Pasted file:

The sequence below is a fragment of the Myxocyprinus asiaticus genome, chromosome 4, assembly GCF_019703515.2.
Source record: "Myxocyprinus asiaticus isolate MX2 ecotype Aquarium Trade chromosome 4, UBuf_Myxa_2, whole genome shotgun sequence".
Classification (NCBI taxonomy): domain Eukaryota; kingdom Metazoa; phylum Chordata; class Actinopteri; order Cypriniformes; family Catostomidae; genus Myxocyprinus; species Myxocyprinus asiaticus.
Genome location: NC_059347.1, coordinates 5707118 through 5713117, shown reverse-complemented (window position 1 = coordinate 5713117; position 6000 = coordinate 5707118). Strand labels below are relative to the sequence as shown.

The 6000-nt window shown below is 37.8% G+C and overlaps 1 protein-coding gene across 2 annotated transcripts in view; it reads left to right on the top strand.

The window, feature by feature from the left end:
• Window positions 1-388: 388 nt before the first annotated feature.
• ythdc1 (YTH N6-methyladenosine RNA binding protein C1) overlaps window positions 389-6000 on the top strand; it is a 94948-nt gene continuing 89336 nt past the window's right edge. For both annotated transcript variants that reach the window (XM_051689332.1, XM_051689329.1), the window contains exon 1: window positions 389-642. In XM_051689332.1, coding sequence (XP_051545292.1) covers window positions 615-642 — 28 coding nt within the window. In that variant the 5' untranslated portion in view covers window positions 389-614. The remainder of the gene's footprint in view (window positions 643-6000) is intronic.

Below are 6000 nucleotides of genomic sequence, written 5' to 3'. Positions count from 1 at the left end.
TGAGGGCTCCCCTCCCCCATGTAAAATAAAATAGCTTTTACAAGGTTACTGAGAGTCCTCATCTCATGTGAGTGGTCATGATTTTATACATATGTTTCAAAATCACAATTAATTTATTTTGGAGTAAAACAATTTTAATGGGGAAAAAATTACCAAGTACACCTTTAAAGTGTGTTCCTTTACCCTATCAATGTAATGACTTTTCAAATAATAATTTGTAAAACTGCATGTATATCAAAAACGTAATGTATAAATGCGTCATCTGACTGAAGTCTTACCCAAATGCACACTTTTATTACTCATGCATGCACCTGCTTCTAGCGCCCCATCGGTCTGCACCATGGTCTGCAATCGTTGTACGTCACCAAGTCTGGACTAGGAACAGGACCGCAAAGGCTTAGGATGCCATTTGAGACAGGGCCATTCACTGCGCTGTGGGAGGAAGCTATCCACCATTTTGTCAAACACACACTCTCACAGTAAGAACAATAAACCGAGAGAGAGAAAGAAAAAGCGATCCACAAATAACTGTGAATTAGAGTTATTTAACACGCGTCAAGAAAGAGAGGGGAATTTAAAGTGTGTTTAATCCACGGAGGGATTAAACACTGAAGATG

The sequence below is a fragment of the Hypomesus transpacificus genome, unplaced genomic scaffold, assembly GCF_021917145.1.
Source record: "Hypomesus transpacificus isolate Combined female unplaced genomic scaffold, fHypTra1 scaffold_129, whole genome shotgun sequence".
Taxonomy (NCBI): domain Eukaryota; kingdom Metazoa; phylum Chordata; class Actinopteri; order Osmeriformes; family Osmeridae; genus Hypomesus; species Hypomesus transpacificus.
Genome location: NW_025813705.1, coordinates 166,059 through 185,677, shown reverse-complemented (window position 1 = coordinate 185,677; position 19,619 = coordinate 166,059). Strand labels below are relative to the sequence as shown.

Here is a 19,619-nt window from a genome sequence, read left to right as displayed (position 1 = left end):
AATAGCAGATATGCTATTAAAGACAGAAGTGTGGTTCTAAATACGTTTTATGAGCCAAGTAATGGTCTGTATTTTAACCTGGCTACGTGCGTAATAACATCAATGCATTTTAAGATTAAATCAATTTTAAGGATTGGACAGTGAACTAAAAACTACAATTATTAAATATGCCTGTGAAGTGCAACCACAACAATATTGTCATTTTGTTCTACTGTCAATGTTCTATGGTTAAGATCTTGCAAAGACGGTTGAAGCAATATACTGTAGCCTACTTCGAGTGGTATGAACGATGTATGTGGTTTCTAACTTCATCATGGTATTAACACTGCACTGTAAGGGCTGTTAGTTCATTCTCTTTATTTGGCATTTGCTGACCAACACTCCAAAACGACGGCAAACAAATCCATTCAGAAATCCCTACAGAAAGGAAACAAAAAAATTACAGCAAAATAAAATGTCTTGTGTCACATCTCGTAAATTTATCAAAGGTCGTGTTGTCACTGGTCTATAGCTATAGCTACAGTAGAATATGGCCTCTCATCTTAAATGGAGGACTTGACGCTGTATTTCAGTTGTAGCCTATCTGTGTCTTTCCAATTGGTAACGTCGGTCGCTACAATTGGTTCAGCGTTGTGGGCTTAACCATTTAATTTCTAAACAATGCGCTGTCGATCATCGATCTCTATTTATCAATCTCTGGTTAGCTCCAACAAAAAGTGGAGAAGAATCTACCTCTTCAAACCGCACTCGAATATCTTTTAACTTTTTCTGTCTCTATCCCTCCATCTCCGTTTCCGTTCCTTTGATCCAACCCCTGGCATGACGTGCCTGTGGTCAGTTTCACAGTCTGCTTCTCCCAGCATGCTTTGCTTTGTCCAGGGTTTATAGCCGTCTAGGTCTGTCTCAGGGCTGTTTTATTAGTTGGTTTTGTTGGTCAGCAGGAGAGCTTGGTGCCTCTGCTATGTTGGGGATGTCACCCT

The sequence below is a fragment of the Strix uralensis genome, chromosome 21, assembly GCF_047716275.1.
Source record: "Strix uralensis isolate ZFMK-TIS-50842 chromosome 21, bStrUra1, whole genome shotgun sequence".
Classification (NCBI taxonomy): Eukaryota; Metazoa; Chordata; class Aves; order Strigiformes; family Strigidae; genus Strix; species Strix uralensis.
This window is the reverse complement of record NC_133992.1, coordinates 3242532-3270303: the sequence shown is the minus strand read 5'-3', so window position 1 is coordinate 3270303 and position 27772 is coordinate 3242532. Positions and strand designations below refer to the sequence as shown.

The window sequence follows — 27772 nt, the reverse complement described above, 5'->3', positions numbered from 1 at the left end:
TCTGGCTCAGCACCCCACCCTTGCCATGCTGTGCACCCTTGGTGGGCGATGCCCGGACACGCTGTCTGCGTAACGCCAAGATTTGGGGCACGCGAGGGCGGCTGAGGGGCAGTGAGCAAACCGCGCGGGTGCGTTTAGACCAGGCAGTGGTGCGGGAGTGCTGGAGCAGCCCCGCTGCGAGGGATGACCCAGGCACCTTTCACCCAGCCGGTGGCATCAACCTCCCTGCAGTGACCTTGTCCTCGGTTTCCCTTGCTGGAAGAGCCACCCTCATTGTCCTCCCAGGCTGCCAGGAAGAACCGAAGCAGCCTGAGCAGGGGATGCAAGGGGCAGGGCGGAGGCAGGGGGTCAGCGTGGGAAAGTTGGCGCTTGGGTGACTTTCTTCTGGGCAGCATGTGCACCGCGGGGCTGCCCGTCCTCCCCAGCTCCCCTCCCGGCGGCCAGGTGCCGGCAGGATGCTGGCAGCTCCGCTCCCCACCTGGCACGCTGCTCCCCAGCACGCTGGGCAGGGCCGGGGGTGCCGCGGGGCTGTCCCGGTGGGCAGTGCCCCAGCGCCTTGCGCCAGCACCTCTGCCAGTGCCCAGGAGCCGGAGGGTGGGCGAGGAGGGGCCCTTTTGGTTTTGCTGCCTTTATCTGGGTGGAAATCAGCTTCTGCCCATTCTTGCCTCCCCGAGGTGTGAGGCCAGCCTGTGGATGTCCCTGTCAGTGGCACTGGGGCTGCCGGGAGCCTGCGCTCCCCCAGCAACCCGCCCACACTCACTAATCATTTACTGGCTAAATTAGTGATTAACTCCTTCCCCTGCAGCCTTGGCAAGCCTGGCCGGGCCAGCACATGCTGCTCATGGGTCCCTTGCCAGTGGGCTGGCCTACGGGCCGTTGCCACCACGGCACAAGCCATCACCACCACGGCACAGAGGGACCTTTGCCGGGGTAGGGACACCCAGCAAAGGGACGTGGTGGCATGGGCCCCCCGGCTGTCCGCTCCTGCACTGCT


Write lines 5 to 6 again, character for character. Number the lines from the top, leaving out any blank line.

The 6000-nt window shown below is 37.8% G+C and overlaps 1 protein-coding gene across 2 annotated transcripts in view; it reads left to right on the top strand.

The window, feature by feature from the left end: